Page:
Chats

When the War Comes Home

U.S. Army Spc. Jeffery Moore prepares to exit a Bradley fighting vehicle on Camp Ar Ramadi, Iraq, following a raid in the Tameem district of Ramadi, Iraq, Sept. 3, 2006. Moore is with Bravo Company, 2nd Battalion, 6th Infantry Regiment, 1st Armored Division based out of Baumholder, Germany. (U.S. Air Force photo by Tech. Sgt. Jeremy T. Lock) (Released)

David Philipps was reporting for his hometown newspaper in Colorado Springs when the Iraq War came home, in the form of a string of murders at Fort Carson. “The newspaper would report on them in the way newspapers do, saying what had happened, following the court cases through. But it wasn’t answering the big question of why were so many young returning soldiers getting arrested for murder?” he said. “Trying to answer that question is where everything started.” In Lethal Warriors: When the New Band of Brothers Came Home, Philipps tells the story of a how a few returning soldiers who witnessed the worst of war ended up in prison. Below, he chats with Zócalo about what happens when the war comes home.

Lethal Warriors, by David PhilippsQ. What stood out to you about the murders at Fort Carson? What made you pursue the story?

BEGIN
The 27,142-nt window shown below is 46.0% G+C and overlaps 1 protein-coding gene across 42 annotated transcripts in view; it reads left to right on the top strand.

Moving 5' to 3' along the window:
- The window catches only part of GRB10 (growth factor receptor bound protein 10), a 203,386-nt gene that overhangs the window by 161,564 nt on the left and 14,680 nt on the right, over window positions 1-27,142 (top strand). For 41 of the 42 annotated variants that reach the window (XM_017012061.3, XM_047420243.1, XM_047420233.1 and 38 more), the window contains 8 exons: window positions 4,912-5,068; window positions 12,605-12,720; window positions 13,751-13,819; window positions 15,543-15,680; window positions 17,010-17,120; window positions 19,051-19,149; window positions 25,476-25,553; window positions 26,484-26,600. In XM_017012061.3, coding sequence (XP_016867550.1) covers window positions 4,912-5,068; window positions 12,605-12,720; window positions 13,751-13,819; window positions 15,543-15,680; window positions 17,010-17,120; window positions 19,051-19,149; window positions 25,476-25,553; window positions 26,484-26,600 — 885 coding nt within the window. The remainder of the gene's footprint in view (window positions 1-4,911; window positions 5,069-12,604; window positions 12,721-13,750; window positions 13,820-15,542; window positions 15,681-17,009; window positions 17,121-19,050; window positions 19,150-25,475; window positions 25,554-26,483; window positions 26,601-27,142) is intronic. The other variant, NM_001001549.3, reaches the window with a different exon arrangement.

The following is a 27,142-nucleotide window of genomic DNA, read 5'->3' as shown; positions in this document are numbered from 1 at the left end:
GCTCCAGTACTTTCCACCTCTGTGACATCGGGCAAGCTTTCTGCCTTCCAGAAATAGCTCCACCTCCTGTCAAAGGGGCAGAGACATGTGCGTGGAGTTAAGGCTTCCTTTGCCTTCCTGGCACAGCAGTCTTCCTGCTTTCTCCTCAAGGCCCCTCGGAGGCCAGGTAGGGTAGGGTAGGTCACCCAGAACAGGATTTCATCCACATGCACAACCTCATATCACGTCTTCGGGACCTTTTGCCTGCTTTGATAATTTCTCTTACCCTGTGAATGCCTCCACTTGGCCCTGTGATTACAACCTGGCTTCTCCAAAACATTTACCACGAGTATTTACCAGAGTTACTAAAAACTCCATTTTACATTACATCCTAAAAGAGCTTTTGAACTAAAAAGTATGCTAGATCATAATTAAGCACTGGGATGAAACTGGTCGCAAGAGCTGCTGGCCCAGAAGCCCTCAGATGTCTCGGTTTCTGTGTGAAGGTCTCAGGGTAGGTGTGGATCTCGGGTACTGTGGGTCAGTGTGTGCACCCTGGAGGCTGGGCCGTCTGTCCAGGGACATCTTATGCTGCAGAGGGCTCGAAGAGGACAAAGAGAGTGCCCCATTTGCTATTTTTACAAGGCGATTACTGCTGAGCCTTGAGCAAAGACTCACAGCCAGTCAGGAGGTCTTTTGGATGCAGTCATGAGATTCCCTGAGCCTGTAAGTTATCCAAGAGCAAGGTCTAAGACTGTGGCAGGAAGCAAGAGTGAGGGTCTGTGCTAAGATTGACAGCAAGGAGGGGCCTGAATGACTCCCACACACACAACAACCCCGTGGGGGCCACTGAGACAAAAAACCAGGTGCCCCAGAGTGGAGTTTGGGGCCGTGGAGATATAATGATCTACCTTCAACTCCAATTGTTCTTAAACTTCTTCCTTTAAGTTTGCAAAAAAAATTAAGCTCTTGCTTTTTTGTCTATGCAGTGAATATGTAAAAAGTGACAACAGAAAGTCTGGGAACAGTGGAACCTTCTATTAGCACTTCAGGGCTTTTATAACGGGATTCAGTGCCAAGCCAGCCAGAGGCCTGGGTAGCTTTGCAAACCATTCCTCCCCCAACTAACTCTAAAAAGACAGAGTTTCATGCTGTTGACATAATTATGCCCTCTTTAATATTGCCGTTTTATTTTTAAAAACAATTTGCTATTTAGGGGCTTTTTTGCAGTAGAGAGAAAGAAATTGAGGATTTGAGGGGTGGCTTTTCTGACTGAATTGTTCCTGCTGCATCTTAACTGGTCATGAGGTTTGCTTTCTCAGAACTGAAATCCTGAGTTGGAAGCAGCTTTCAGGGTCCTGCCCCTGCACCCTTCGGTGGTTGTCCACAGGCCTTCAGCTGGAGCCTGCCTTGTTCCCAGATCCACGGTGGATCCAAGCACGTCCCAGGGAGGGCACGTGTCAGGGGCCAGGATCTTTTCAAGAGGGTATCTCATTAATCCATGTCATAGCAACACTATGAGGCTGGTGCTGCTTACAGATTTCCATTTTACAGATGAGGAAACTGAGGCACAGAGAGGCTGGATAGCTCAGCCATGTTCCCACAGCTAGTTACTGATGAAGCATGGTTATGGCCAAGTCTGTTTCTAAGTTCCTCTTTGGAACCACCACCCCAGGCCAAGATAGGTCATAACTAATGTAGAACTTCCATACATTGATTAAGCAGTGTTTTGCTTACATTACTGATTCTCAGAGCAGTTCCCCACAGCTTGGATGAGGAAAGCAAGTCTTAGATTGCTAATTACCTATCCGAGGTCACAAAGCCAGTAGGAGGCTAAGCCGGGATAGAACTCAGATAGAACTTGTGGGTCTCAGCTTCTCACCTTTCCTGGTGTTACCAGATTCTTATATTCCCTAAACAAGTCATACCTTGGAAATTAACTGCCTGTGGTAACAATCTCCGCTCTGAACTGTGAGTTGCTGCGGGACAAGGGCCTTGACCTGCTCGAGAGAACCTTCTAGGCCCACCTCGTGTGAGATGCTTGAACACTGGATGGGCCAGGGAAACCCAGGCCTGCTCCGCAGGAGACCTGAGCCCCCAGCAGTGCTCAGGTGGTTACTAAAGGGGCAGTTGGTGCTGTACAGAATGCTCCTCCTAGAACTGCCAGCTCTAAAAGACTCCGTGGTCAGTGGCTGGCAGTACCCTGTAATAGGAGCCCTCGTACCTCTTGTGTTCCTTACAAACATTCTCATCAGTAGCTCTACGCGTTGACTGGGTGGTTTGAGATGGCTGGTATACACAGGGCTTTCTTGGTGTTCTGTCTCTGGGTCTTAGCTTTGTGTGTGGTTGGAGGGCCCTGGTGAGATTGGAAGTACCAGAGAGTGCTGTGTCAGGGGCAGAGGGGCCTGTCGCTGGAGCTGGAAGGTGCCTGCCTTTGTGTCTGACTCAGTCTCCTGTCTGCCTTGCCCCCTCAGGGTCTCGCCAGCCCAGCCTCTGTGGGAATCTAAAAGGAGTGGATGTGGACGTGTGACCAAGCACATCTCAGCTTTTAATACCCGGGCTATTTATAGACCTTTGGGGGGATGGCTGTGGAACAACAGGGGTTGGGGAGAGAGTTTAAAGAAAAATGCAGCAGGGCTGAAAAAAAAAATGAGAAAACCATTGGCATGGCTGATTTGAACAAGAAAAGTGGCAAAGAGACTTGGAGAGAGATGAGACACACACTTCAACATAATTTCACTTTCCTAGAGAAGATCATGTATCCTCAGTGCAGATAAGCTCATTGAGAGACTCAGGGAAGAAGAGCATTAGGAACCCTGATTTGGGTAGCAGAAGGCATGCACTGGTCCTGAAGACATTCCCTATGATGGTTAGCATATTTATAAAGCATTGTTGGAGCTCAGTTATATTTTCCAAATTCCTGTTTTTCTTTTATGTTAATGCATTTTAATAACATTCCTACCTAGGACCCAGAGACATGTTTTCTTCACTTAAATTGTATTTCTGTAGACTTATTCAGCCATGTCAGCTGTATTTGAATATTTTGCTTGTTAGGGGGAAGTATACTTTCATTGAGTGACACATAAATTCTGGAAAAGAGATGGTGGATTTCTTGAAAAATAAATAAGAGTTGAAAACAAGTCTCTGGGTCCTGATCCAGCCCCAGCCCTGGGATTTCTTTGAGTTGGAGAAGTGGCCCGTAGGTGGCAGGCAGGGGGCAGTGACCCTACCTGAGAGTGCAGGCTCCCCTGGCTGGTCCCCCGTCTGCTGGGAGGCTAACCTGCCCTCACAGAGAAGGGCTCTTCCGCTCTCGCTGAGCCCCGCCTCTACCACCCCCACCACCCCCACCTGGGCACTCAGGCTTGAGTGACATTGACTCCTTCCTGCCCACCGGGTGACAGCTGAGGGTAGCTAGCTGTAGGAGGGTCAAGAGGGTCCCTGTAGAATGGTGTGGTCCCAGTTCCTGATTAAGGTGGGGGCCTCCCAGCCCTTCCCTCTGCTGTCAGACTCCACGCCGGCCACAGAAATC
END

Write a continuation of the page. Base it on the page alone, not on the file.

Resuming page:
A. What got me interested initially was the sheer number of murders. In one brigade – that’s about 3,500 soldiers, give or take – we had 10 murders in about two years. That doesn’t sound like a huge number, but if you compare it to the rate of the U.S., it’s about one hundred times the national average for murders. It’s an enormous spike. We weren’t necessarily seeing that from other brigades at Fort Carson. I asked myself, what happened to these guys? What happened in Iraq or elsewhere that gave them a murder rate one hundred times the national average? It was the sort of thing you couldn’t help but ask about.

Q. What was your experience talking to these men?

A. I had found that, even among my good friends who had served in Afghanistan or Iraq, it is impossible to get them to tell you anything meaningful. They don’t want to talk about it. If they ever did talk about it, it was little vignettes. I think a lot of journalists have struggled with this. finding out what the veterans’ experiences really were is hard. They don’t necessarily want to talk about it, particularly with a civilian who wouldn’t understand anyway.

But when I went to talk to these guys who were arrested, I figured it might be different for a couple of reasons. One, they’ve been in prison for a long time, which gives them time to reflect. They have four or five hours to put aside to talk. They don’t have a whole lot to do. Two, they don’t have anything to hide. They’ve been convicted of murder. Rather than not wanting to talk about something they felt ashamed about, maybe all of a sudden they’re trying to search for meaning in themselves. They’re asking, why am I here? How did I get here? As long as you approach them without any preconceptions, they’re very willing to talk. I didn’t ask many questions. I just said, start in high school and tell me how you got to prison.

Q. What was the common element among them, if there was one? Why did they end up in prison?